# matlab code optimization - multiply all 3x3 matrices in a large cell array with each other

Summary

Looking to increase time efficiency of my code, repeatedly performing matrix multiplication between a 3x3 matrix and an inverse 3x3 matrix - using mldivide.

Background

I am trying to implement a vector quantization method before using orientation data for hand-eye calibration between sensors attached to a subject's lower limb in gait analysis... The algorithm I'm following is from the paper `"Data Selection for Hand-eye Calibration: A Vector Quantization Approach"` That's background that you probably don't need...

Code to Optimize

I was hoping to find a faster method of solving all possible "relative movements" (A or B), which takes too long (C and D are around 2000 elements long, therefore the size of A or B will get up to `=2000*(2000-1)/2=1999000`):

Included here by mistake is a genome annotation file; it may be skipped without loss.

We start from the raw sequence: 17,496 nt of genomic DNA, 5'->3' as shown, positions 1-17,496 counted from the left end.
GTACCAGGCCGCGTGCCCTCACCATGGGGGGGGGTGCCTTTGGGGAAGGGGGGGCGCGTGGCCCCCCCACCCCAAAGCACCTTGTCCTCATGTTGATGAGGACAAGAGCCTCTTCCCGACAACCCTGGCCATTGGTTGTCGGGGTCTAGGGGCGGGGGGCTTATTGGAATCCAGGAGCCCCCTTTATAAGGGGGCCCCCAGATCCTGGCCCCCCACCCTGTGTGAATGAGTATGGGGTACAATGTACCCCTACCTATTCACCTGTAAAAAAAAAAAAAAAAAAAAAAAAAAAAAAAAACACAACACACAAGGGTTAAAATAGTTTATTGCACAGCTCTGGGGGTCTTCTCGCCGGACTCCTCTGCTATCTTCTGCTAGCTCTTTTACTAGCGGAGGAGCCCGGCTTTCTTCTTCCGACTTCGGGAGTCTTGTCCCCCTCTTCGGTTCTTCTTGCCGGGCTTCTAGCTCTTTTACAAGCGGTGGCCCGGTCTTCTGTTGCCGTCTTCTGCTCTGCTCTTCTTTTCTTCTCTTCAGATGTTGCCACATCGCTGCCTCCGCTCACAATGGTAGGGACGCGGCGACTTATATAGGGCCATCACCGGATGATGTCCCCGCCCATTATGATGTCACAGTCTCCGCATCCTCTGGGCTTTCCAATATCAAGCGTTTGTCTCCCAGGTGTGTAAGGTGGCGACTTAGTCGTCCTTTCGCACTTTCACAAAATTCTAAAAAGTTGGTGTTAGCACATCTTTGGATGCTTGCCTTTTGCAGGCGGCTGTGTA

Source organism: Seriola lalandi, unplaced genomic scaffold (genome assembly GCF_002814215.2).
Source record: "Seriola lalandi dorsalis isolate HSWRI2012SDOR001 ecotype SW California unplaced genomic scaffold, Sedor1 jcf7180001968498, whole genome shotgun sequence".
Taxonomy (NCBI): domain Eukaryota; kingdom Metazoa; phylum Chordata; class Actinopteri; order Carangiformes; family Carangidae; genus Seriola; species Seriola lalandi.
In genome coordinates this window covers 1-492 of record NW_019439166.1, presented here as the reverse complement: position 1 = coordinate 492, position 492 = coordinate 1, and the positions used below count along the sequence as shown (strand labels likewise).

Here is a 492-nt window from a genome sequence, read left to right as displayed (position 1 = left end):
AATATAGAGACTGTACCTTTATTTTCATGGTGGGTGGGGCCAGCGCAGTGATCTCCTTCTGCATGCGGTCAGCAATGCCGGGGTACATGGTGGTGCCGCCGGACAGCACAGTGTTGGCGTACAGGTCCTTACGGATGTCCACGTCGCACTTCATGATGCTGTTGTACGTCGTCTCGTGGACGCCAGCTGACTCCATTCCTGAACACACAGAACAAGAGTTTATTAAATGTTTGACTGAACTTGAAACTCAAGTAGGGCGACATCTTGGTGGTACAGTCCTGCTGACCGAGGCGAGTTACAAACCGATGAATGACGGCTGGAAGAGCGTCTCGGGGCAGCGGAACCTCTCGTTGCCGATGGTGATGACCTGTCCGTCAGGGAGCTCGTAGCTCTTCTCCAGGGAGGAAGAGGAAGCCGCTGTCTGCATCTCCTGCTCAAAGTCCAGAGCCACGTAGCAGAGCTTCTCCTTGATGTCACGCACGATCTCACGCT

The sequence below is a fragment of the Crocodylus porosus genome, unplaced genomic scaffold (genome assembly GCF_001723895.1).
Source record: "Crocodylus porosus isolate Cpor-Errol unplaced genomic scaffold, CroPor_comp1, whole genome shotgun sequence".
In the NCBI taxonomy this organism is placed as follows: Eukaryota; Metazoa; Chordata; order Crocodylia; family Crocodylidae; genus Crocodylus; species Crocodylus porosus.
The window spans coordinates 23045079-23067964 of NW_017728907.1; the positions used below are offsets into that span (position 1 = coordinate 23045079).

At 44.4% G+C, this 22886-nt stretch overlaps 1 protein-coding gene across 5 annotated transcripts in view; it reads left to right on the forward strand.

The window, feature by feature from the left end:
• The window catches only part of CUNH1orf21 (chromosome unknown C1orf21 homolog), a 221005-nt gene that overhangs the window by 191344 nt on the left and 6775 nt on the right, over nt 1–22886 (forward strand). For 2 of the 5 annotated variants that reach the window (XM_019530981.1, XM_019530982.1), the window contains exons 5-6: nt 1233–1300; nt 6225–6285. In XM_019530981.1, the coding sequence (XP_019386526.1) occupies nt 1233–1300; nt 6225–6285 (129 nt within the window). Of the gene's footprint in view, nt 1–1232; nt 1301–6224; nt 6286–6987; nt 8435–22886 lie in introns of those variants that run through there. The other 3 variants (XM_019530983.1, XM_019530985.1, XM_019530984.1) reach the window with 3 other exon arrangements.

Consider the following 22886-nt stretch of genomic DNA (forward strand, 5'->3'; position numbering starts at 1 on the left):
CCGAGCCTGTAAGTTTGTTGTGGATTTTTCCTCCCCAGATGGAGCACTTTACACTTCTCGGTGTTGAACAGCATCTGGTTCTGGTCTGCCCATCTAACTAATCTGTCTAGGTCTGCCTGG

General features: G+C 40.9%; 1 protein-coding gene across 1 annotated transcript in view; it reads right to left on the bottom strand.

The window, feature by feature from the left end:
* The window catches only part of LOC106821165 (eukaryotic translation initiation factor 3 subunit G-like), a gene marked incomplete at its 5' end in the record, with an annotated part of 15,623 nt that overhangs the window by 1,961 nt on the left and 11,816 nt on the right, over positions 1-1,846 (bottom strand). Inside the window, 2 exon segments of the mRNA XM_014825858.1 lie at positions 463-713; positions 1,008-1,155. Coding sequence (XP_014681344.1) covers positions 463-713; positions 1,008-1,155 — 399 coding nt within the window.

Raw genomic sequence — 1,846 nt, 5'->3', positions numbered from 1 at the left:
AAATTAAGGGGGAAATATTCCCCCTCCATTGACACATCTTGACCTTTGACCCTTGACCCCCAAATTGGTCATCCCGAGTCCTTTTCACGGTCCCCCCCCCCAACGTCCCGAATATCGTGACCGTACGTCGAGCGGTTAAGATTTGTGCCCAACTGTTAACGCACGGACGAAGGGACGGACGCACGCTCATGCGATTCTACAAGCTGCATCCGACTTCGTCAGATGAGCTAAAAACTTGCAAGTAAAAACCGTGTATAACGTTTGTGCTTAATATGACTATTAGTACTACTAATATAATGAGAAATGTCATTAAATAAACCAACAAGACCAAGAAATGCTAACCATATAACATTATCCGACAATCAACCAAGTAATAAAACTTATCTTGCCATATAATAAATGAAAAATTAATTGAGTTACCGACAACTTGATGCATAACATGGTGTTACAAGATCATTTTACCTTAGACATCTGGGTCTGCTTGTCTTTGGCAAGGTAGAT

``````%C,D is cell array, each cell is 3x3 rotation matrix.
Nframe=length(C);
Nrel = Nframe*(Nframe-1)/2;
A=cell(Nrel,1);
B=cell(Nrel,1);
At=zeros(Nrel,4);
Bt=zeros(Nrel,4);
count = 1;
for i=1:Nframe
for j=1:Nframe
if j <= i
continue;
else
% Main place to optimize (avoid looping?)!!
% In DCM representation (ie. each cell is 3x3 matrix)
A{count,1} = C{j}\C{i}; %=inv(C{i+x})*C{i}
B{count,1} = D{j}\D{i};

%Using the following adds to ~ 4000% to the time (according to tic toc).
%Represent as axis-angle (ie. each cell -> 1x4 vec) - perhaps compute later
At(count,:) = SpinConv('DCMtoEV',A{count}); %on Matlab File Exchange
Bt(count,:) = SpinConv('DCMtoEV',B{count});
count=count+1;
end
end
end
``````

Hope this is the right place to ask, and I was unable to find a previous solution I could apply. Also, I have no real experience, so I'm unsure if the computational time is just unavoidable when working with large matrices.